Study questions ovary removal during hysterectomy
Every year, an estimated 600,000 women have hysterectomies, mostly for noncancerous conditions such as fibroids, endometriosis, and uterine prolapse. About half have their ovaries removed at the same time (a procedure called oophorectomy). The main reason for doing so is to reduce the chances of getting ovarian cancer. But this form of cancer is relatively uncommon. The average woman's lifetime risk is less than 2%, though risk does rise with age.
Most physicians recommend oophorectomy for all postmenopausal women undergoing hysterectomy, evidently assuming that once her reproductive years are over, her ovaries will likely do more harm than good. But one study has challenged this assumption, suggesting that women generally derive no survival advantage from having their ovaries removed and, if they undergo oophorectomy before age 65, may actually be at greater risk for certain health problems.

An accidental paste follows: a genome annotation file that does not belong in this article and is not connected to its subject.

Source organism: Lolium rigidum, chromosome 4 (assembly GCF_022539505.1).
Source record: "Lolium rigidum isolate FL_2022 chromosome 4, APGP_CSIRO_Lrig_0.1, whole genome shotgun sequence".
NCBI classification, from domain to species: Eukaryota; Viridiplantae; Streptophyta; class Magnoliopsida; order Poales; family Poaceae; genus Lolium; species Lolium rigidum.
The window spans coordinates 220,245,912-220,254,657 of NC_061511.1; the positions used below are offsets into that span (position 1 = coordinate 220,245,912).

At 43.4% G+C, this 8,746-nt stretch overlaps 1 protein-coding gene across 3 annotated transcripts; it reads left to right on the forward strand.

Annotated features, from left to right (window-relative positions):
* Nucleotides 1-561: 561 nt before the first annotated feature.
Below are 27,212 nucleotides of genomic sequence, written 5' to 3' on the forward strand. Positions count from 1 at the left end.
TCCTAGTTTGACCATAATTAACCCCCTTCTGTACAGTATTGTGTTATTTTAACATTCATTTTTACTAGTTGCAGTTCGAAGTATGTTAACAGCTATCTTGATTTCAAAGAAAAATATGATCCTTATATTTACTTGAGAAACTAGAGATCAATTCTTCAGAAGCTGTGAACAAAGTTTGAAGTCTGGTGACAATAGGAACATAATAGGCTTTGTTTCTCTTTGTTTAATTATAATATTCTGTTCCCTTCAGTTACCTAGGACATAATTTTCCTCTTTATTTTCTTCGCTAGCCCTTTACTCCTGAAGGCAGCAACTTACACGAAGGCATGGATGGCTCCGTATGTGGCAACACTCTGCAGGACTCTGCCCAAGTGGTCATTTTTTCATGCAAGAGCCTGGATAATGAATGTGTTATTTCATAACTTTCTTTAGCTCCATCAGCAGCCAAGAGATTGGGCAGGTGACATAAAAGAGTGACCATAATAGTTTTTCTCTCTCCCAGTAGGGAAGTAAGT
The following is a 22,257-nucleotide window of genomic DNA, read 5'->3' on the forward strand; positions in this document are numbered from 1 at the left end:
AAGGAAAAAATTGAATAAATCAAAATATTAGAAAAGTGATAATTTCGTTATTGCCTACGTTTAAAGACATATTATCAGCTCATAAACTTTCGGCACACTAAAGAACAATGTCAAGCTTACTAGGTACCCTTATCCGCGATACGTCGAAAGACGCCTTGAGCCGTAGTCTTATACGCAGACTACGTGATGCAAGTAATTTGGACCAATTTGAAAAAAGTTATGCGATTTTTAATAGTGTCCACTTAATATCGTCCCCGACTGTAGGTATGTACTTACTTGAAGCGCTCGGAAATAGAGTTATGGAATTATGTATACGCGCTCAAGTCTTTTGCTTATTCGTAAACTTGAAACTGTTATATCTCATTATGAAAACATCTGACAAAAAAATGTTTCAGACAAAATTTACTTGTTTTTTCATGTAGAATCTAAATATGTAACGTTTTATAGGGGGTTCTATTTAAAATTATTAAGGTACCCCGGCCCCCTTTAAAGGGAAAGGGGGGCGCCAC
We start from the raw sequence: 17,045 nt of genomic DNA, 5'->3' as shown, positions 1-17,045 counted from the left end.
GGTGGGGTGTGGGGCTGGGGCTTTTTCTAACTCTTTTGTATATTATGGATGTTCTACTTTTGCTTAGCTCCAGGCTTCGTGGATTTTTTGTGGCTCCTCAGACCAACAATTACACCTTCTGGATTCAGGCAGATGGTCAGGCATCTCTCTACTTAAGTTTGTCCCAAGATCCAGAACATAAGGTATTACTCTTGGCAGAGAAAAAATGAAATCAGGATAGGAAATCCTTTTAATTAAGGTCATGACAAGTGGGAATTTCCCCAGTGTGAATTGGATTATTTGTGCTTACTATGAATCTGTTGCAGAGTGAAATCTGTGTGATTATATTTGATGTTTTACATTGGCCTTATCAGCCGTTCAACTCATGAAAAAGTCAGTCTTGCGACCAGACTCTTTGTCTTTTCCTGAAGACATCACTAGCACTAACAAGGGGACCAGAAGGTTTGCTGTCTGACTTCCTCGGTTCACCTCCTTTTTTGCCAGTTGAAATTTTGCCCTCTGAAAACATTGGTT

The study, in Obstetrics and Gynecology (August 2005), was designed to evaluate the risks and benefits of oophorectomy among women at average risk for ovarian cancer who had hysterectomies for noncancerous conditions. (The study did not address women at increased risk for ovarian cancer.) Using data from various long-term studies, including the Nurses' Health Study and the Women's Health Initiative, researchers at the University of California, Los Angeles, and the University of Southern California created an analytical model of the surgery's effects.